It is often claimed that a scientific theory can be proven false, but can never be proven true.
In abstract terms, for a particular experiment, let T represent a theoretical prediction, and let E be the results from the experiment.
Roughly speaking it is said that we can say a theory is false if T is inconsistent with E. If however these are consistent, then we still cannot say for certain that the theory is correct.
Now on pondering this, I began to question if we can in fact even say that a theory is false if T contradicts E. Instead rather, all we can say is that T is inconsistent with E, but we cannot be sure which is incorrect (e.g. faulty experimental design or faulty theory).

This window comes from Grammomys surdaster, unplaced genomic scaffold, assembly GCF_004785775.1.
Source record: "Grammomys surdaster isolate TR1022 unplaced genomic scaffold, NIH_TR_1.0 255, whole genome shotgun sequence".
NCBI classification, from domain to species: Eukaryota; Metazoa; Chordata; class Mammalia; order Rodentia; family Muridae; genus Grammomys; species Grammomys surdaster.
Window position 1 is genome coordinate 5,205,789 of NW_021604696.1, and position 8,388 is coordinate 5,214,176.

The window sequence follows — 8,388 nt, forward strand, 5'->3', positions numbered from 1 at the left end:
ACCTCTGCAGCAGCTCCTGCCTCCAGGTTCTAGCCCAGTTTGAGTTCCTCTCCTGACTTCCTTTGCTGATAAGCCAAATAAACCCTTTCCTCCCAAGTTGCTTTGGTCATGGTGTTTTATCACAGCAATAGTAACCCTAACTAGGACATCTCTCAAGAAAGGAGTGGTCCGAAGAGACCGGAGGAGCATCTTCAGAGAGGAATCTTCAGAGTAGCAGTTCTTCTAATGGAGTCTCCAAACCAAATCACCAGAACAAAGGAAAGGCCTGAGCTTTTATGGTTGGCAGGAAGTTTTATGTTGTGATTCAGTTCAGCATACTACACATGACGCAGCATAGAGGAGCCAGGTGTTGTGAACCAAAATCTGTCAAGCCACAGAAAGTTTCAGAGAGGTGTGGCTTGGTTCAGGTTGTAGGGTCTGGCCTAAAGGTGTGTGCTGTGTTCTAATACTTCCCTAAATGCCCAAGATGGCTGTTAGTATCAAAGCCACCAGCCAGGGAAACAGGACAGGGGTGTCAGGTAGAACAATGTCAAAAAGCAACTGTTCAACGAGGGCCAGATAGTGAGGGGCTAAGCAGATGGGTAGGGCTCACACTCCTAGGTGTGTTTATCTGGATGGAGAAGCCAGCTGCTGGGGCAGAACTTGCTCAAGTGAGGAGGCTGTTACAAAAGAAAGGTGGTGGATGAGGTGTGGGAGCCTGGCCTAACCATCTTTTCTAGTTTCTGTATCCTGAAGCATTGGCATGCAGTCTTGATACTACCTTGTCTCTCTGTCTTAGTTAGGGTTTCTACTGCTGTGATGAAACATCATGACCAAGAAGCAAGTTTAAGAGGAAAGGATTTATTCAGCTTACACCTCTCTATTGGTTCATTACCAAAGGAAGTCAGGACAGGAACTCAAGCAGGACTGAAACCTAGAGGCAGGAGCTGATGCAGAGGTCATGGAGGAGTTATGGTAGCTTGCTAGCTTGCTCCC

Generalising this further, my thoughts are that we can never evaluate the truth of any claim, but rather the best we can do is evaluate the consistency of a claim with other claims.
Now as to the question, I'm wondering if there are any specific philosophical schools of thought that address truth in this regard, as being nothing but a collection of internally consistent claims? Are there schools of thought in agreement/opposition to this idea?